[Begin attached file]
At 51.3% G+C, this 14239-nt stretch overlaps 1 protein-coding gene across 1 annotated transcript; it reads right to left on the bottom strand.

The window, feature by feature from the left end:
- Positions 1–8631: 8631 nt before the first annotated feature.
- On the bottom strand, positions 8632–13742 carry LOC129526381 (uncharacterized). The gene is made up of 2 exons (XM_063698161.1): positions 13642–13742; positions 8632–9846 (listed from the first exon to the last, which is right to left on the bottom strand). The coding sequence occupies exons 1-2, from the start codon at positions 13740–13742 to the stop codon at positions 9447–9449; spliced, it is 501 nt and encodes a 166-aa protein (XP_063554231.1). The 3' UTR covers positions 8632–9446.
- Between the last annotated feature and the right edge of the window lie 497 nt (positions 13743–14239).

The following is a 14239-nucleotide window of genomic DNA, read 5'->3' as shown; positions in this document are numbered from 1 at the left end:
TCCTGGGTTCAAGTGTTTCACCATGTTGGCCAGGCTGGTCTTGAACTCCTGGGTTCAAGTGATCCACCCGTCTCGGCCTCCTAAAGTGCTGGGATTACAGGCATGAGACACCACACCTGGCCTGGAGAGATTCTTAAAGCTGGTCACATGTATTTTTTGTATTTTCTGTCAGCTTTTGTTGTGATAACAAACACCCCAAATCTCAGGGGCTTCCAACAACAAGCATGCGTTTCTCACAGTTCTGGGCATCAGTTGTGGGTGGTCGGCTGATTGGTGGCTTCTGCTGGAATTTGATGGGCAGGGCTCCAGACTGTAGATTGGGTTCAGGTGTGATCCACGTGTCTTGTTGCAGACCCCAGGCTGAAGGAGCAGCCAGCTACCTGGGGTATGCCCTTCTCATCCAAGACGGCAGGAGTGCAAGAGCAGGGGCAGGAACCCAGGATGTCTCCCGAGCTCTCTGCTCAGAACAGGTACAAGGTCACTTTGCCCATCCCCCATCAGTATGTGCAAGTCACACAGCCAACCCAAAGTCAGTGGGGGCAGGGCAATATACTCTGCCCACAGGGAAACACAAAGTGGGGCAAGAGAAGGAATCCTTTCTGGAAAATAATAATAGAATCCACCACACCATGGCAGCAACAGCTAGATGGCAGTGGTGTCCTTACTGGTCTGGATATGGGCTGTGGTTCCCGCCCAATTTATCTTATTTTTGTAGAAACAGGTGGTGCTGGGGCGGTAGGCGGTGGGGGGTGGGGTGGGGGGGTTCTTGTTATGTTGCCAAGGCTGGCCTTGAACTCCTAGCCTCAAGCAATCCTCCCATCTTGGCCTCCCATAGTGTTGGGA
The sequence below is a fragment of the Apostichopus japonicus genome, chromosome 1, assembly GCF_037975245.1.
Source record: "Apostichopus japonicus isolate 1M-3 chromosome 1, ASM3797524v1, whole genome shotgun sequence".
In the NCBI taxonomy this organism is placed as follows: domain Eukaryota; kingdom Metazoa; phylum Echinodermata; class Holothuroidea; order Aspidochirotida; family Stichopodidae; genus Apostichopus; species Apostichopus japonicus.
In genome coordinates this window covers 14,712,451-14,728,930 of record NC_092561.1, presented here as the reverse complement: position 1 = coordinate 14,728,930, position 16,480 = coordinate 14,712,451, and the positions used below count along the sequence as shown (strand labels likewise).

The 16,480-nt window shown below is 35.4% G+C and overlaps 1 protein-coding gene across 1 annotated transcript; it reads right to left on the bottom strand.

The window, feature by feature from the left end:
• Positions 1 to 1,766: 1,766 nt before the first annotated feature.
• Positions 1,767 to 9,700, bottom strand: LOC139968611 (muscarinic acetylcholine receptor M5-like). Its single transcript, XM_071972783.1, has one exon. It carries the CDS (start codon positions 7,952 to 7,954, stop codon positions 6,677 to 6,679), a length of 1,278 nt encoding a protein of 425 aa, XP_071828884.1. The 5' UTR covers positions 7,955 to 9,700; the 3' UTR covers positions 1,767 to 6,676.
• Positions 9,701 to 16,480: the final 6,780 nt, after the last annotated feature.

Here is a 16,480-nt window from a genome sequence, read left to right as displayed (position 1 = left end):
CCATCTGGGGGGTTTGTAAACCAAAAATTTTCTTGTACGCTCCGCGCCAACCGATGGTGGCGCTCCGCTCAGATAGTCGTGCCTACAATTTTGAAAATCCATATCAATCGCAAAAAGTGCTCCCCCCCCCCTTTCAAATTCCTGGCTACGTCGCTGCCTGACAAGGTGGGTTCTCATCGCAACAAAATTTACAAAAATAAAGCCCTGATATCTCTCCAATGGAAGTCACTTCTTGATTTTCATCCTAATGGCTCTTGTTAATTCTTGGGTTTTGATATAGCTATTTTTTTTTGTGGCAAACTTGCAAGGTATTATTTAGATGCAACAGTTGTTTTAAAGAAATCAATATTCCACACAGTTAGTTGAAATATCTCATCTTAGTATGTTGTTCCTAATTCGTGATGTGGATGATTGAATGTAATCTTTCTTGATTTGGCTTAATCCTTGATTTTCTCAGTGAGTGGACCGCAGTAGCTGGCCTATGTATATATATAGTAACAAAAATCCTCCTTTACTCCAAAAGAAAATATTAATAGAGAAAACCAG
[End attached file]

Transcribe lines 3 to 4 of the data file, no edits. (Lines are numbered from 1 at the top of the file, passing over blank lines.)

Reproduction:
- Positions 1–8631: 8631 nt before the first annotated feature.
- On the bottom strand, positions 8632–13742 carry LOC129526381 (uncharacterized). The gene is made up of 2 exons (XM_063698161.1): positions 13642–13742; positions 8632–9846 (listed from the first exon to the last, which is right to left on the bottom strand). The coding sequence occupies exons 1-2, from the start codon at positions 13740–13742 to the stop codon at positions 9447–9449; spliced, it is 501 nt and encodes a 166-aa protein (XP_063554231.1). The 3' UTR covers positions 8632–9446.